Some days after the suicide scare, I met with him and the head of therapy. My partner joined. We were both upset and said this whole scare was avoidable. We agreed to stop all treatment for a few weeks (per my request). It was too much. We agreed we'd build a safety plan when I restarted therapy.

When I restarted therapy, my therapist used the time to instead tell me how he thinks my childhood trauma caused a personality development issue, and he thinks I should now see a schema therapist and work on that. To me, this sounded like a "cover your ass" situation. He messed up, and now he's trying to hoist me off to a different specialist, or imply that all this was somehow not related to EMDR therapy, and more to do with my personality development.

This really upset me. I've been a very accommodating and willing/eager patient for the past year. Even when things were rough, I stayed positive because at least we were working towards recovery. But this whole situation felt wrong. I'm fine with needing a personality development therapist, but the context in which this was recommended -- especially when we're supposed to build a safety plan to prevent future suicidal events -- felt very wrong.

Now it was 2 months after the event -- and still no safety plan. After some emails calling out this as malpractice, I finally got a session today to make that safety plan. Though I'm glad we're finally doing this, as we went through all the steps, I felt my anger rise again: We had such a useful tool in our arsenal all along, and they're only recommending we use it AFTER my suicide scare?? Even though self-harm and suicidal ideation/fantasies/planning were all part of my medical history?? And even after I'd been warning them for weeks??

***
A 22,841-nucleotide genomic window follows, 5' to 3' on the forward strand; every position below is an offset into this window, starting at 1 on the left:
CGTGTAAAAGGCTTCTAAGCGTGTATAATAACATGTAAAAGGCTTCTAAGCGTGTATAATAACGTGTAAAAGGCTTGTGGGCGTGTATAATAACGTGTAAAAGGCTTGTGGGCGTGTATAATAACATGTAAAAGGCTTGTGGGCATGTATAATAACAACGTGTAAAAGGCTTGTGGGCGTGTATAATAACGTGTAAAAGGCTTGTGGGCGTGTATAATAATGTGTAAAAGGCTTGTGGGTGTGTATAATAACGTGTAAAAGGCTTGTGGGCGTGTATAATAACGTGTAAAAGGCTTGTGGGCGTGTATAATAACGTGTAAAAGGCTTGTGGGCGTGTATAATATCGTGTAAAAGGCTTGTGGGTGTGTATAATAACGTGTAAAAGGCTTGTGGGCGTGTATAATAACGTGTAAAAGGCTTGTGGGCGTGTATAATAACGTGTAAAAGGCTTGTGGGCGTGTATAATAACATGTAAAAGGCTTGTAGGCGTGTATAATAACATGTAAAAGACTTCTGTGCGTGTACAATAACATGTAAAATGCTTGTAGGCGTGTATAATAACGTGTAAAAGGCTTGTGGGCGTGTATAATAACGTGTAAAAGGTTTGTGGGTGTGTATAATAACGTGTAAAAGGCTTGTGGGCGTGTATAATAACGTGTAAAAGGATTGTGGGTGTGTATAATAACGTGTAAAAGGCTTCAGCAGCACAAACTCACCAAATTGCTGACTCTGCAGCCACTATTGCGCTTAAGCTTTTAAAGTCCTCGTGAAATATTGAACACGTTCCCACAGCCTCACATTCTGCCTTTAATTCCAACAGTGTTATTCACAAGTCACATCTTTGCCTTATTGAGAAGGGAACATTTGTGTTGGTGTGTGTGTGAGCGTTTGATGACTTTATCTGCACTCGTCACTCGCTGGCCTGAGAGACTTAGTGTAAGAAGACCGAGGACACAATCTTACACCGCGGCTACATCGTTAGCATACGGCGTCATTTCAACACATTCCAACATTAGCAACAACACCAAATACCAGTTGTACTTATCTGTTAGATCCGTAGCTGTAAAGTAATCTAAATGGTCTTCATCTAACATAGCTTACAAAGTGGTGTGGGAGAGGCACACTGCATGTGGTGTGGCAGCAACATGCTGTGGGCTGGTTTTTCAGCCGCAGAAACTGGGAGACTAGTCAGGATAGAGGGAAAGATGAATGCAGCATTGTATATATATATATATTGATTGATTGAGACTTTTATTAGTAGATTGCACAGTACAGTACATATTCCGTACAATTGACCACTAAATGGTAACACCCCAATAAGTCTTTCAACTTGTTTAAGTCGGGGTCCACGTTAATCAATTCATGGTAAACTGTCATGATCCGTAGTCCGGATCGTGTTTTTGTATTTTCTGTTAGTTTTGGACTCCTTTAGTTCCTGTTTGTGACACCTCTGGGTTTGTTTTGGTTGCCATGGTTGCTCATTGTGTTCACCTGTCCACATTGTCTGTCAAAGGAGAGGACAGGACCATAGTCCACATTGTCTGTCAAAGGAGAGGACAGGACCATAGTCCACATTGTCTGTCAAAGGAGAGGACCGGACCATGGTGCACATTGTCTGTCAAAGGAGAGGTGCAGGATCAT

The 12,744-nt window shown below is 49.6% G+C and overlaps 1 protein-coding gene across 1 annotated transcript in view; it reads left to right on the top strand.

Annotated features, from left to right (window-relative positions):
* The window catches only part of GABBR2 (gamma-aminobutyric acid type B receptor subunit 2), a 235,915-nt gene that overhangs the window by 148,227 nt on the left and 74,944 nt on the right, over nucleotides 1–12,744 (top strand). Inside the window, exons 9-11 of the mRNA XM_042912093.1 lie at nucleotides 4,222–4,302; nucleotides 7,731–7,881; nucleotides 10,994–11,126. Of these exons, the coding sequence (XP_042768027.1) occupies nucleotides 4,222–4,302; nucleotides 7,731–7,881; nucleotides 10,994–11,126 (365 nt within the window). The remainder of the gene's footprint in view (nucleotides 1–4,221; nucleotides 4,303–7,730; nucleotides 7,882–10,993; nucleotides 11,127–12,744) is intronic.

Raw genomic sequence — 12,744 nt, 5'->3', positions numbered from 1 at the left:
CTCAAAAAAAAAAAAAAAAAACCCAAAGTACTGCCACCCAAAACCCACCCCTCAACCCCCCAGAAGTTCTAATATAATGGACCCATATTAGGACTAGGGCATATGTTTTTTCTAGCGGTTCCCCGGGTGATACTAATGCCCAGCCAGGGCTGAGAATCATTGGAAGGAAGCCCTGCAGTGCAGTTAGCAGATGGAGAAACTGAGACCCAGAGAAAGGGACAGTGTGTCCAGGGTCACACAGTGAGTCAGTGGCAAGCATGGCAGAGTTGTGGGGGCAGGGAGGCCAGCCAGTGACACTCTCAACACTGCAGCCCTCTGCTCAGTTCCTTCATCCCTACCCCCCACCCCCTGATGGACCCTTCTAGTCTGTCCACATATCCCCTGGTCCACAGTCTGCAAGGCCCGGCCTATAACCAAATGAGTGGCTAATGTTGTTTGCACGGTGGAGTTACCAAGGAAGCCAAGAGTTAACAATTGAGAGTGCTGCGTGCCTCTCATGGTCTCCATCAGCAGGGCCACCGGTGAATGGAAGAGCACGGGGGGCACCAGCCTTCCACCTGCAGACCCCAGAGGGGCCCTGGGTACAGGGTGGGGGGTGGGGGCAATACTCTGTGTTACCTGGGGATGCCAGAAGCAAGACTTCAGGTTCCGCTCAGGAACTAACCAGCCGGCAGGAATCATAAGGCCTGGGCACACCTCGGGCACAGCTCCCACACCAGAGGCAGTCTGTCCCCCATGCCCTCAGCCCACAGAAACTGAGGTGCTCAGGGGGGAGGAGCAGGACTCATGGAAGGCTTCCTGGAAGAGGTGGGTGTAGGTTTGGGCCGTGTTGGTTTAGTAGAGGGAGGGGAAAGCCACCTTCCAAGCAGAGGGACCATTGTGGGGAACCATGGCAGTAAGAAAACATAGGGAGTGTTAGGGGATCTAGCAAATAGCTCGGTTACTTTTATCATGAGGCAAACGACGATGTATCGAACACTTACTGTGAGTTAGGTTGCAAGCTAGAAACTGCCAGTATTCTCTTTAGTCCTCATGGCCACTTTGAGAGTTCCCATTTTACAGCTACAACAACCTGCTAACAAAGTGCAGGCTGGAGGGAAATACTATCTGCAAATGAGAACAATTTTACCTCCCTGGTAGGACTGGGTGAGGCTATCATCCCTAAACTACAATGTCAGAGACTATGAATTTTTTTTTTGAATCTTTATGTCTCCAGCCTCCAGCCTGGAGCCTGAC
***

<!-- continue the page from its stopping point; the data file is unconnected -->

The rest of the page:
My therapist's position is that they are a trauma center. They have a lot of patients with suicide ideation/fantasies, so it's not always easy to read the signs when someone is seriously planning it. And they say the new trauma therapy actually recommends "against" grounding techniques, and this is the reason they didn't do it. Again, it sounds like BS to me. I think no matter what your research says, you should listen to your patient.

Now my therapist is starting to act distant and awkward with me. I cant help but wonder if i'm overreacting. Am I not justified in my anger and frustration? Is this not malpractice? What do you think?
As a therapist I would say you're justified in your feelings. If he is suggesting a different therapist, if I were you, I might take the new therapist referral he gave you and run with it. Looking at it from the outside, the relationship between you and the therapist has been compromised. You don't really want to see him anymore because of how you feel he screwed up and if he knew the risks there should have been a safety plan in place. As someone who has been a client I would feel the trust has been breached, end of story and I wouldn't go back. As far as malpractice, I'm not sure. If there is lasting damage from what he did you might have a case, otherwise I am not sure. I hope things turn out well for you.